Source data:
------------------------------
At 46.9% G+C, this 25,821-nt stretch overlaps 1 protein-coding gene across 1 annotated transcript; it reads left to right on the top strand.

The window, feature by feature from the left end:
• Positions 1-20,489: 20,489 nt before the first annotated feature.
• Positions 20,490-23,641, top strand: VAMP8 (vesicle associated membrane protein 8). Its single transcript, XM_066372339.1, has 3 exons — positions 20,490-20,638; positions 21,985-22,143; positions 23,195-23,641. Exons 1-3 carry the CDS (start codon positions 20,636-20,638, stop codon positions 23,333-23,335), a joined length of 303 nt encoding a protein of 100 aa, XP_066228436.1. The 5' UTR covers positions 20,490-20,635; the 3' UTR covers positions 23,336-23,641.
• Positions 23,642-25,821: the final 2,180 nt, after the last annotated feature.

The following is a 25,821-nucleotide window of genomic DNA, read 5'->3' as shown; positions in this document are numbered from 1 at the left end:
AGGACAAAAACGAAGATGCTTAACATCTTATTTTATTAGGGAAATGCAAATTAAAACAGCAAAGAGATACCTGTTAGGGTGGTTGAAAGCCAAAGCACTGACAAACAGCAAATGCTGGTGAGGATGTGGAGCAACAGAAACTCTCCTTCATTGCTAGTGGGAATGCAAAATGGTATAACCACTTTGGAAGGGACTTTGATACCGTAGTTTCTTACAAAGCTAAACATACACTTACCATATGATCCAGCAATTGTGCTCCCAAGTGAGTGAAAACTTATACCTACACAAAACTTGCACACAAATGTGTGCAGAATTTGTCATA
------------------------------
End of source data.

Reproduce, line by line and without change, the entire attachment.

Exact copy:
At 46.9% G+C, this 25,821-nt stretch overlaps 1 protein-coding gene across 1 annotated transcript; it reads left to right on the top strand.

The window, feature by feature from the left end:
• Positions 1-20,489: 20,489 nt before the first annotated feature.
• Positions 20,490-23,641, top strand: VAMP8 (vesicle associated membrane protein 8). Its single transcript, XM_066372339.1, has 3 exons — positions 20,490-20,638; positions 21,985-22,143; positions 23,195-23,641. Exons 1-3 carry the CDS (start codon positions 20,636-20,638, stop codon positions 23,333-23,335), a joined length of 303 nt encoding a protein of 100 aa, XP_066228436.1. The 5' UTR covers positions 20,490-20,635; the 3' UTR covers positions 23,336-23,641.
• Positions 23,642-25,821: the final 2,180 nt, after the last annotated feature.

The following is a 25,821-nucleotide window of genomic DNA, read 5'->3' as shown; positions in this document are numbered from 1 at the left end:
AGGACAAAAACGAAGATGCTTAACATCTTATTTTATTAGGGAAATGCAAATTAAAACAGCAAAGAGATACCTGTTAGGGTGGTTGAAAGCCAAAGCACTGACAAACAGCAAATGCTGGTGAGGATGTGGAGCAACAGAAACTCTCCTTCATTGCTAGTGGGAATGCAAAATGGTATAACCACTTTGGAAGGGACTTTGATACCGTAGTTTCTTACAAAGCTAAACATACACTTACCATATGATCCAGCAATTGTGCTCCCAAGTGAGTGAAAACTTATACCTACACAAAACTTGCACACAAATGTGTGCAGAATTTGTCATA